Even when an offering of this type isn’t within the FMCA’s scope, authorities could still decide to regulate it, says a top firm
Russell McVeagh has published an analysis of “initial coin offerings (ICO),” or the raising of funds via “token sales” for cryptocurrency ventures, which are gaining steam in the technology space. Unlike initial public offerings, no shares are issued in an ICO, but tokens on a blockchain are given to participants, who are sometimes given certain rights as owners of the tokens.
ICO tokens could fall under the purview of the FMCA if they are received by a person in New Zealand or if the ICO is published online without reasonable efforts to restrict New Zealanders from participating, said Deemple Budhia, finance partner at Russell McVeagh.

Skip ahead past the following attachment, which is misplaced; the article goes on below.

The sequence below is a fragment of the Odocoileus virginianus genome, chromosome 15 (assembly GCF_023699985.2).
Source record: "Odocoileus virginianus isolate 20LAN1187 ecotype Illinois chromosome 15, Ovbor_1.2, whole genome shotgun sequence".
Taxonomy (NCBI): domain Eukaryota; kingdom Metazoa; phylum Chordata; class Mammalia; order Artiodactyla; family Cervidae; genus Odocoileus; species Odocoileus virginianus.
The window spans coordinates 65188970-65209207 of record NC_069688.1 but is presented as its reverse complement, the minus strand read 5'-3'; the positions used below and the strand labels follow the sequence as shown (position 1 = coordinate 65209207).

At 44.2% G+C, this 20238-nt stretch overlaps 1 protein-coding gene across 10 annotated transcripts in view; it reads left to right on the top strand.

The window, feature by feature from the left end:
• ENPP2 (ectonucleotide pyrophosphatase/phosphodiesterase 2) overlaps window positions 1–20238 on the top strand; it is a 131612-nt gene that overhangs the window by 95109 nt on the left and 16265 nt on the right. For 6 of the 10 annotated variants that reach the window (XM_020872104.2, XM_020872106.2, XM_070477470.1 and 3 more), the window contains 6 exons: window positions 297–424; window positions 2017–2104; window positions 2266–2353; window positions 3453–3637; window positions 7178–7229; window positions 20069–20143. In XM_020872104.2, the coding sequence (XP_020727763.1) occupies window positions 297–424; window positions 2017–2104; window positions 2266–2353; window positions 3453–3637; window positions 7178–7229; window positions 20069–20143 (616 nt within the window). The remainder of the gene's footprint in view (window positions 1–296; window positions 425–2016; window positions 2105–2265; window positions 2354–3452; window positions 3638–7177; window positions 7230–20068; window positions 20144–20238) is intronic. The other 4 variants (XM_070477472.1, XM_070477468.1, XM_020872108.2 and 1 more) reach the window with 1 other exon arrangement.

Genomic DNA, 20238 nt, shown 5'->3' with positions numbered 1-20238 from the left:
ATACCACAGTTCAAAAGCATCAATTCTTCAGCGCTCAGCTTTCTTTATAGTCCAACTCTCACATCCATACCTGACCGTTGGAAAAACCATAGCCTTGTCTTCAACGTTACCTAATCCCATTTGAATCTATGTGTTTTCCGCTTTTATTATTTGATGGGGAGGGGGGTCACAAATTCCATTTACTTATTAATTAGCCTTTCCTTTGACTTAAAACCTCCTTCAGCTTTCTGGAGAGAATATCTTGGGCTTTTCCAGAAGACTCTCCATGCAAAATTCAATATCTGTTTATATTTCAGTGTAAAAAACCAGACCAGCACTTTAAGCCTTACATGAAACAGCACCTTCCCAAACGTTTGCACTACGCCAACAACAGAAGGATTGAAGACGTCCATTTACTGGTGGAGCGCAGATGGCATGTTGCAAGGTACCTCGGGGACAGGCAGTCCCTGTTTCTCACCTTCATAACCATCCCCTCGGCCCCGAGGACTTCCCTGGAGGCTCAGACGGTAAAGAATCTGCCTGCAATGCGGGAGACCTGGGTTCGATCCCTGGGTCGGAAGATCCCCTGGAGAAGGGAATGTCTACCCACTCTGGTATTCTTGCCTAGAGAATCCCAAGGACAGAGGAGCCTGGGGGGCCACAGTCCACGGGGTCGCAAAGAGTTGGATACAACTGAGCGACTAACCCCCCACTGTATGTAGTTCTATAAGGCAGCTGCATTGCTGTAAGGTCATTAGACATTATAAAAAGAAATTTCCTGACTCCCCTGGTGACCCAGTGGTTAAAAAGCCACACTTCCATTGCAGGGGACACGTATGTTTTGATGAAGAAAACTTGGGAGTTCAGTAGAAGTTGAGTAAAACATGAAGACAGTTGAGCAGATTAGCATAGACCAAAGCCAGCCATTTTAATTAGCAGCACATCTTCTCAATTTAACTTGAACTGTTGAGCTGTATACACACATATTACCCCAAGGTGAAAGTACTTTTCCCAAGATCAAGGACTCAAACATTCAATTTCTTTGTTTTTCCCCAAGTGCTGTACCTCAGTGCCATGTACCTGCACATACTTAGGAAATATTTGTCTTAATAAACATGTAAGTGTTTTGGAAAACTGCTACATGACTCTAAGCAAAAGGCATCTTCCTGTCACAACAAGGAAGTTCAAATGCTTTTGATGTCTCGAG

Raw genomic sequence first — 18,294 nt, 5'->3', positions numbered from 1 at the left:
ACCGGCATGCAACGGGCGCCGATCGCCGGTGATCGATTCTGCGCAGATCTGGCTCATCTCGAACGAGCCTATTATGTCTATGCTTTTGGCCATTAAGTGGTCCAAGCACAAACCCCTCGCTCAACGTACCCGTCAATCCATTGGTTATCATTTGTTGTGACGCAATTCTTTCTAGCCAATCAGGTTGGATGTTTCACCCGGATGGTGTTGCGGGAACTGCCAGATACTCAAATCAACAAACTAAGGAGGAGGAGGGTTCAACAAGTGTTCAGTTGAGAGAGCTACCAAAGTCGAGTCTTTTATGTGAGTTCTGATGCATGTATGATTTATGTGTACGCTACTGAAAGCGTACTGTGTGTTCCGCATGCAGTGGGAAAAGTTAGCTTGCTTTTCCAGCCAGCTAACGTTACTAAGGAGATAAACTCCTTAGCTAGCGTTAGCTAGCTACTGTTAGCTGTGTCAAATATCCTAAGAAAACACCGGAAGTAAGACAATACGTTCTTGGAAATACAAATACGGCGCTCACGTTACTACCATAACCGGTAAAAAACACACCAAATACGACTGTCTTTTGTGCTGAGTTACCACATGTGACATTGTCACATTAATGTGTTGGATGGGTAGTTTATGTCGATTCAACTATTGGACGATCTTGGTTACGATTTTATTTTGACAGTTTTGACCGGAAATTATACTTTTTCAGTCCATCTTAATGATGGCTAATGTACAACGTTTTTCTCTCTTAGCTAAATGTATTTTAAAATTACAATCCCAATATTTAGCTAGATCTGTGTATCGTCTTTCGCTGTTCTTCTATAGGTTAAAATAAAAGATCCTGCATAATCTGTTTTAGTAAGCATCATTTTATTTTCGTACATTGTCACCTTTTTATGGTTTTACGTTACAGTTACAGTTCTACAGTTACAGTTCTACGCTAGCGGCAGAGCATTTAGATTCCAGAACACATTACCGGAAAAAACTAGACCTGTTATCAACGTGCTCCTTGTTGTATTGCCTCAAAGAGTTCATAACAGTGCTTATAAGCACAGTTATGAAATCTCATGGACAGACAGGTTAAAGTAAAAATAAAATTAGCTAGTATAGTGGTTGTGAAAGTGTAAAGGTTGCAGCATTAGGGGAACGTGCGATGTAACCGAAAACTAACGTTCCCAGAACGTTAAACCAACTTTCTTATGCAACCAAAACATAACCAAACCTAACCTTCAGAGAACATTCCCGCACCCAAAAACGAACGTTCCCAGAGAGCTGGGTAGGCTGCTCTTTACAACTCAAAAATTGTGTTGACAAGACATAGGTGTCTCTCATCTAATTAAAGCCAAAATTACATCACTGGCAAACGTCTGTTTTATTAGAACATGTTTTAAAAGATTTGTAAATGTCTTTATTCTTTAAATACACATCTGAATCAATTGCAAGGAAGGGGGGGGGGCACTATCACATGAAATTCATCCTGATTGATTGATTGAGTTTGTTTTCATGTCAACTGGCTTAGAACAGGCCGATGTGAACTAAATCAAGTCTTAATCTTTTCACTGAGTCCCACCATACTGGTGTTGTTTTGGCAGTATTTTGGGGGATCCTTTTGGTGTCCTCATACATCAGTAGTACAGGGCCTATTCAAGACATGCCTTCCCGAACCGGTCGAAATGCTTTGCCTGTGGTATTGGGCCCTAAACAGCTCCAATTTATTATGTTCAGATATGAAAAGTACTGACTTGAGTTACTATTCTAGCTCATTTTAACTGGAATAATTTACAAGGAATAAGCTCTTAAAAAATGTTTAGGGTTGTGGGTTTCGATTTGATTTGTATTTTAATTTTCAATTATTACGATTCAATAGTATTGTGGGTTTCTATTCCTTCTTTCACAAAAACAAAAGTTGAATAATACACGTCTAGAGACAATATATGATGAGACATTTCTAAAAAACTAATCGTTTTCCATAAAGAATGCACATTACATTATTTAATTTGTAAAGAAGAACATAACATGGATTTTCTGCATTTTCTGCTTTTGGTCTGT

“The wide territorial scope of the FMCA, which may subject a significant number of ICOs to New Zealand regulatory requirements, raises important questions about the how these legal obligations can or will be enforced, and particularly, in respect of ICOs based outside New Zealand,” she said.
Authorities, however, cannot issue a blanket classification for ICOs.
“For each ICO, it is necessary to qualitatively evaluate the rights conferred by the tokens issued in the ICO and evaluate these against the definitions of each of the financial products regulated by the FMCA,” she said. “It is entirely possible that a token issued in an ICO could be classified as any one of the financial products regulated by the FMCA, or alternatively fall outside the scope of the FMCA. Where a token falls outside scope, the FMA may nevertheless use its designation power to declare a product is a financial product if the circumstances warrant such a designation.”
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